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Friday, December 2, 2022

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Joely Way (Photo courtesy of the Way family) Joely Way (Photo courtesy of the Way family)
 


Joely Way Memorial Scholarship to Benefit Students Studying Sustainability

Donations are being accepted for a new legacy endowment to honor recent sustainability alumna who succumbed to cancer
By Leslie L.J. Reilly
 

Joely Way had a smile that would light up a room. 

She was kind, intelligent, inquisitive, and thoughtful. She saw the reality of what is happening to our planet and found her calling in life once she transferred to SDSU and chose to focus on a degree in sustainability. 

She made it her life's mission to help ease the suffering of the planet and its inhabitants.

In spring 2021, she faced a diagnosis of Stage IV Cholangiocarcinoma, a rare, brutal cancer with a poor prognosis. She kept to her healthy, clean-eating vegan lifestyle and practiced yoga and headstands until her body denied her that pleasure. 

Although Joely could not use her education to pursue a career because she succumbed to this cancer in May 2022 at the age of 25, her passions and story will live on through the scholarship endowment fund established by Joely’s parents Helen and John Way.

“It's not easy to be a student, especially if you're supporting yourself,” said Joely’s mom Helen Way, an alumna of SDSU’s international commerce (now international business) program. “We want to make it just a little bit easier by helping sustainability majors with their financial burden while they're in school. I hope that they are able to find jobs within their field, in order to do some of the work that Joely had hoped to do after graduating.”

Joely’s parents, family and friends, with support from the Traynor Foundation, plan to aid SDSU students majoring in sustainability by helping them with their educational pursuit of learning how to be stewards of this planet through sustainable practices.

Joely encouraged others to do impactful work in the community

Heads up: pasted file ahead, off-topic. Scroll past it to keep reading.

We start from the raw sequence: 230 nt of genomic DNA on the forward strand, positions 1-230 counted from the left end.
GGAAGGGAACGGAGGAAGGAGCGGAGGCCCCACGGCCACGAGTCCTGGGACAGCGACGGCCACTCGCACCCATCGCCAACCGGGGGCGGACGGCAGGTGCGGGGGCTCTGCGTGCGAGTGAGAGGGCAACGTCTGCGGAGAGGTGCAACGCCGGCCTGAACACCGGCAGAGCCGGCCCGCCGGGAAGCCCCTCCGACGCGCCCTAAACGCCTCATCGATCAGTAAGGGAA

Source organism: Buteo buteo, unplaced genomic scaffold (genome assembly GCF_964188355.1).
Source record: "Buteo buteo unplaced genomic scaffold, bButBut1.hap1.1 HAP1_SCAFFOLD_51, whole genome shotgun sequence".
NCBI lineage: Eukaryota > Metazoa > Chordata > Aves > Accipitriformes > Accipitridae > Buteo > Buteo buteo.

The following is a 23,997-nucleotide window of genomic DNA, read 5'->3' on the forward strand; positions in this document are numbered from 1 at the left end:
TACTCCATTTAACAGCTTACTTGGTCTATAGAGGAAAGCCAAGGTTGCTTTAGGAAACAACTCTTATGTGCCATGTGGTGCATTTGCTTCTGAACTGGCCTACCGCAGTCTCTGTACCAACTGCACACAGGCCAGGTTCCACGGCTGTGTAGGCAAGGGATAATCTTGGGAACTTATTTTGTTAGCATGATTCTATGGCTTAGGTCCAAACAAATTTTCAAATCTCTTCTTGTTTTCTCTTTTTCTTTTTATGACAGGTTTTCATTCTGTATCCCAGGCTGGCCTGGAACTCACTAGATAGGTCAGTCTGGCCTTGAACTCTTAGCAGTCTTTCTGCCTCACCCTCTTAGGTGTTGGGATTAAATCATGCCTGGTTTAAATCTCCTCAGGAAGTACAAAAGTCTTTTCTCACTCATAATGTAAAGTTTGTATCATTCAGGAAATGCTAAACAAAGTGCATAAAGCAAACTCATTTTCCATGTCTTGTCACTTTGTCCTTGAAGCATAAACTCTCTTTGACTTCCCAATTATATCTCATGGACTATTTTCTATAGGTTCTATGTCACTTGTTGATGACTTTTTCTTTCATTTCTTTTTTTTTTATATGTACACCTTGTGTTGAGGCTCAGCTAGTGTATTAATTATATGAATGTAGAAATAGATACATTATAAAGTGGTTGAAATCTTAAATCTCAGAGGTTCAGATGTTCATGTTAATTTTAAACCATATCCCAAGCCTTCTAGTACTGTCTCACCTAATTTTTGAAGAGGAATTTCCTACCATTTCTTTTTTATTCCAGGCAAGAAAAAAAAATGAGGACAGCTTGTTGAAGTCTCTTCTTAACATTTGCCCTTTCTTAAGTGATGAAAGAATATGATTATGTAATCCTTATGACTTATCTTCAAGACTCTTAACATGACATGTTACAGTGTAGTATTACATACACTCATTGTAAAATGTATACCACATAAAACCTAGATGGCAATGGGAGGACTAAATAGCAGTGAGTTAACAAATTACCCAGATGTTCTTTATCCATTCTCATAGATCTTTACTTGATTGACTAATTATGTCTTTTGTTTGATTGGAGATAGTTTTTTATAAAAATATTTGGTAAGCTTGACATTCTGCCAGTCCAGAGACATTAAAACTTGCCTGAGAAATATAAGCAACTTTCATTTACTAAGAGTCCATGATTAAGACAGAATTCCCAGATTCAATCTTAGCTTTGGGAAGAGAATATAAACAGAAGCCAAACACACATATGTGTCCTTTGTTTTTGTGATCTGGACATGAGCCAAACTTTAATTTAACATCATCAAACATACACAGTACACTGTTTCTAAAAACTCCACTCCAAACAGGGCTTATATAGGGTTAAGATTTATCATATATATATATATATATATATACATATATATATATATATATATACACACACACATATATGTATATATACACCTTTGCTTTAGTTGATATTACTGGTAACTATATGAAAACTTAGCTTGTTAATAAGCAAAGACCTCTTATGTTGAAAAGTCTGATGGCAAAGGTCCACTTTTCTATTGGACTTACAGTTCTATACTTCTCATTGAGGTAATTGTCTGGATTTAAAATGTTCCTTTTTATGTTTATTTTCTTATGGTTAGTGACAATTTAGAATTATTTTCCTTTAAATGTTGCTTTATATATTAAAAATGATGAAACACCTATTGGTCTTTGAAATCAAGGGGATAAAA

At an early age, Joely enjoyed travel and family vacations to the Baja Peninsula to engage with the gray whales while on panga boats in the Pacific ocean. On one trip to the East side of the Peninsula on the Sea of Cortez, the family spent time on a remote, idyllic bay and enjoyed “just being out there on paddleboards and having whale sharks swimming underneath — it helped foster Joely’s passion for all animals,” Way said.

Joely traveled with her family to New Zealand to visit her dad’s homeland, and to Costa Rica, Jamaica, and many National Parks like Yosemite and the Grand Canyon where they rafted for seven days on the Colorado river before hiking up the Bright Angel trail to the top. She traveled alone to Australia where she spent six weeks traveling up the east coast of Australia and was able to snorkel in the Great Barrier Reef. She always felt at peace when she was in the presence of family, nature, and animals.

“Joely really lived her values. She said she had to ‘walk the walk’ when thinking about climate change and what factory farming and dairies are doing to the planet,” said Way. “She chose to become a vegan.” Later she interned at an organic farm in Utica, New York.

The only positive about COVID was that Joely was at home and her mom had a chance to review some of her papers on sustainability. Way remembers a paper Joely wrote about how industrial fishing waste affects the planet’s coral reefs. It was an opportunity to learn a great deal about sustainability from her daughter.

“It was very eye-opening — she became the educator to both my husband and I,” Way said. “She followed David Attenborough and encouraged us to watch nature documentaries — Joely would say, ‘Watch something good for your brain’ instead of those reality TV shows.”

In Tanzania, during winter break with the GIVE international volunteer program, Joely helped build a permaculture garden for a local community. She also went on a safari and swam with wild dolphins while in Africa. After the trip, she encouraged her family to begin composting. Joely even encouraged her parents to start raising monarch butterflies

Kevin Bjerke, a friend whom she met in her cancer support group said of Joely: “She is a light that represents the best of humanity.” 

To further Joely’s legacy of treating the environment and animals with kindness and respect is of the utmost importance,” Way said.

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To donate, please visit: Joely Way Memorial Scholarship for Sustainability Students.